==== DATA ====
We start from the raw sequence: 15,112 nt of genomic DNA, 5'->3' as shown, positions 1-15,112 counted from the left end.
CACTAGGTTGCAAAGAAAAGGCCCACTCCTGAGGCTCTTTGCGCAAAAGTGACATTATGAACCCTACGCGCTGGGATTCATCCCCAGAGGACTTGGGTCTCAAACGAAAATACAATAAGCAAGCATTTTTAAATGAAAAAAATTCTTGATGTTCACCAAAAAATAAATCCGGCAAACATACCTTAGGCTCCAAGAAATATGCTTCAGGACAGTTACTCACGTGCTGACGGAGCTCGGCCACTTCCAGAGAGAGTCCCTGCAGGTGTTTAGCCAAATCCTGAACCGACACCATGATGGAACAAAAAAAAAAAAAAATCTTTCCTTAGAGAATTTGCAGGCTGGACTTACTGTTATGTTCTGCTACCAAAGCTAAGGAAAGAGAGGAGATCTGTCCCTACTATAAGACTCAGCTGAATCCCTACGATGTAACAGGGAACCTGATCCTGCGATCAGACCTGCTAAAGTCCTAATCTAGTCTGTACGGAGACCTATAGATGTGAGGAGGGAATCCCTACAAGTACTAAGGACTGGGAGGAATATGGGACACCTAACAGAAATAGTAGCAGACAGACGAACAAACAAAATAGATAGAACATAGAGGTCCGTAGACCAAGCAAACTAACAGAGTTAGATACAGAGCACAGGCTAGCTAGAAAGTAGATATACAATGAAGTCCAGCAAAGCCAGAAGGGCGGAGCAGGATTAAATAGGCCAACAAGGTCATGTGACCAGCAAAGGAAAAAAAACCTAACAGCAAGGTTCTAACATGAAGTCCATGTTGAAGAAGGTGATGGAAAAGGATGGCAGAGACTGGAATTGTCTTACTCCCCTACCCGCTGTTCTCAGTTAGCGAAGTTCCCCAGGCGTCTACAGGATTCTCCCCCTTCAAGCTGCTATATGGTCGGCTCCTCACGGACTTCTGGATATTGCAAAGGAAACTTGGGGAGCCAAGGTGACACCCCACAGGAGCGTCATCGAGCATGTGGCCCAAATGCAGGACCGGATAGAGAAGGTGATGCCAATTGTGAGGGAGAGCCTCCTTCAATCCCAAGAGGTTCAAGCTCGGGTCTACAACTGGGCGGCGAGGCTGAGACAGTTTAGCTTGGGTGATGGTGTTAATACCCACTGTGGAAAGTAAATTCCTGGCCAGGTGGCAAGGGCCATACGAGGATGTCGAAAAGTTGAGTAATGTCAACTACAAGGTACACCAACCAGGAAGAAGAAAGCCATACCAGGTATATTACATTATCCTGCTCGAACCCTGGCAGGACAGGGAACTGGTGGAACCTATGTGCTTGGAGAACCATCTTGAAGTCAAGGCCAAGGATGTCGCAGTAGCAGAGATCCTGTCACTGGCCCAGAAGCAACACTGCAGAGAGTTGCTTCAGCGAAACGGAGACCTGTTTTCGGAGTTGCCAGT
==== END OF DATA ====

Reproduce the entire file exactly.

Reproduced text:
We start from the raw sequence: 15,112 nt of genomic DNA, 5'->3' as shown, positions 1-15,112 counted from the left end.
CACTAGGTTGCAAAGAAAAGGCCCACTCCTGAGGCTCTTTGCGCAAAAGTGACATTATGAACCCTACGCGCTGGGATTCATCCCCAGAGGACTTGGGTCTCAAACGAAAATACAATAAGCAAGCATTTTTAAATGAAAAAAATTCTTGATGTTCACCAAAAAATAAATCCGGCAAACATACCTTAGGCTCCAAGAAATATGCTTCAGGACAGTTACTCACGTGCTGACGGAGCTCGGCCACTTCCAGAGAGAGTCCCTGCAGGTGTTTAGCCAAATCCTGAACCGACACCATGATGGAACAAAAAAAAAAAAAAATCTTTCCTTAGAGAATTTGCAGGCTGGACTTACTGTTATGTTCTGCTACCAAAGCTAAGGAAAGAGAGGAGATCTGTCCCTACTATAAGACTCAGCTGAATCCCTACGATGTAACAGGGAACCTGATCCTGCGATCAGACCTGCTAAAGTCCTAATCTAGTCTGTACGGAGACCTATAGATGTGAGGAGGGAATCCCTACAAGTACTAAGGACTGGGAGGAATATGGGACACCTAACAGAAATAGTAGCAGACAGACGAACAAACAAAATAGATAGAACATAGAGGTCCGTAGACCAAGCAAACTAACAGAGTTAGATACAGAGCACAGGCTAGCTAGAAAGTAGATATACAATGAAGTCCAGCAAAGCCAGAAGGGCGGAGCAGGATTAAATAGGCCAACAAGGTCATGTGACCAGCAAAGGAAAAAAAACCTAACAGCAAGGTTCTAACATGAAGTCCATGTTGAAGAAGGTGATGGAAAAGGATGGCAGAGACTGGAATTGTCTTACTCCCCTACCCGCTGTTCTCAGTTAGCGAAGTTCCCCAGGCGTCTACAGGATTCTCCCCCTTCAAGCTGCTATATGGTCGGCTCCTCACGGACTTCTGGATATTGCAAAGGAAACTTGGGGAGCCAAGGTGACACCCCACAGGAGCGTCATCGAGCATGTGGCCCAAATGCAGGACCGGATAGAGAAGGTGATGCCAATTGTGAGGGAGAGCCTCCTTCAATCCCAAGAGGTTCAAGCTCGGGTCTACAACTGGGCGGCGAGGCTGAGACAGTTTAGCTTGGGTGATGGTGTTAATACCCACTGTGGAAAGTAAATTCCTGGCCAGGTGGCAAGGGCCATACGAGGATGTCGAAAAGTTGAGTAATGTCAACTACAAGGTACACCAACCAGGAAGAAGAAAGCCATACCAGGTATATTACATTATCCTGCTCGAACCCTGGCAGGACAGGGAACTGGTGGAACCTATGTGCTTGGAGAACCATCTTGAAGTCAAGGCCAAGGATGTCGCAGTAGCAGAGATCCTGTCACTGGCCCAGAAGCAACACTGCAGAGAGTTGCTTCAGCGAAACGGAGACCTGTTTTCGGAGTTGCCAGT